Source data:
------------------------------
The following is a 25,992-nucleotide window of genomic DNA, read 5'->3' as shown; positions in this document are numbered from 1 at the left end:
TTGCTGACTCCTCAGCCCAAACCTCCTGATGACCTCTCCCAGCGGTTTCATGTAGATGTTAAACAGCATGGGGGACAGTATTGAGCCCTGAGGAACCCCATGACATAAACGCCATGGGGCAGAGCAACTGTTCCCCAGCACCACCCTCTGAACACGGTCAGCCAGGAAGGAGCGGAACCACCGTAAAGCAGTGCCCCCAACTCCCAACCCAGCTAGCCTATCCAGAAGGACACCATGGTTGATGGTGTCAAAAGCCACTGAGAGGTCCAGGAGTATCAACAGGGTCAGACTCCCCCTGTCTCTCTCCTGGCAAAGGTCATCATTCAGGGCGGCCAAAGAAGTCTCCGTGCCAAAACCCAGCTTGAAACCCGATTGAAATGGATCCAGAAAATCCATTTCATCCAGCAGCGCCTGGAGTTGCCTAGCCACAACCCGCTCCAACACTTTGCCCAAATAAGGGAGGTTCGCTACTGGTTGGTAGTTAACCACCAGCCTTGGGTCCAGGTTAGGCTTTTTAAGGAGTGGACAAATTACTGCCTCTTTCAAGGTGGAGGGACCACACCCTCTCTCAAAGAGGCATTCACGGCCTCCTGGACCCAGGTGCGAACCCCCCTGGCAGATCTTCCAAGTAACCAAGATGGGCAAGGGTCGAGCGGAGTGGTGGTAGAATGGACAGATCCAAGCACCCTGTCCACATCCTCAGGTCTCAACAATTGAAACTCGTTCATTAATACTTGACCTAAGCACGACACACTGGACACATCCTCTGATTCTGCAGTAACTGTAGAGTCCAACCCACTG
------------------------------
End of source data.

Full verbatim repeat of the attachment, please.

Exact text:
The following is a 25,992-nucleotide window of genomic DNA, read 5'->3' as shown; positions in this document are numbered from 1 at the left end:
TTGCTGACTCCTCAGCCCAAACCTCCTGATGACCTCTCCCAGCGGTTTCATGTAGATGTTAAACAGCATGGGGGACAGTATTGAGCCCTGAGGAACCCCATGACATAAACGCCATGGGGCAGAGCAACTGTTCCCCAGCACCACCCTCTGAACACGGTCAGCCAGGAAGGAGCGGAACCACCGTAAAGCAGTGCCCCCAACTCCCAACCCAGCTAGCCTATCCAGAAGGACACCATGGTTGATGGTGTCAAAAGCCACTGAGAGGTCCAGGAGTATCAACAGGGTCAGACTCCCCCTGTCTCTCTCCTGGCAAAGGTCATCATTCAGGGCGGCCAAAGAAGTCTCCGTGCCAAAACCCAGCTTGAAACCCGATTGAAATGGATCCAGAAAATCCATTTCATCCAGCAGCGCCTGGAGTTGCCTAGCCACAACCCGCTCCAACACTTTGCCCAAATAAGGGAGGTTCGCTACTGGTTGGTAGTTAACCACCAGCCTTGGGTCCAGGTTAGGCTTTTTAAGGAGTGGACAAATTACTGCCTCTTTCAAGGTGGAGGGACCACACCCTCTCTCAAAGAGGCATTCACGGCCTCCTGGACCCAGGTGCGAACCCCCCTGGCAGATCTTCCAAGTAACCAAGATGGGCAAGGGTCGAGCGGAGTGGTGGTAGAATGGACAGATCCAAGCACCCTGTCCACATCCTCAGGTCTCAACAATTGAAACTCGTTCATTAATACTTGACCTAAGCACGACACACTGGACACATCCTCTGATTCTGCAGTAACTGTAGAGTCCAACCCACTG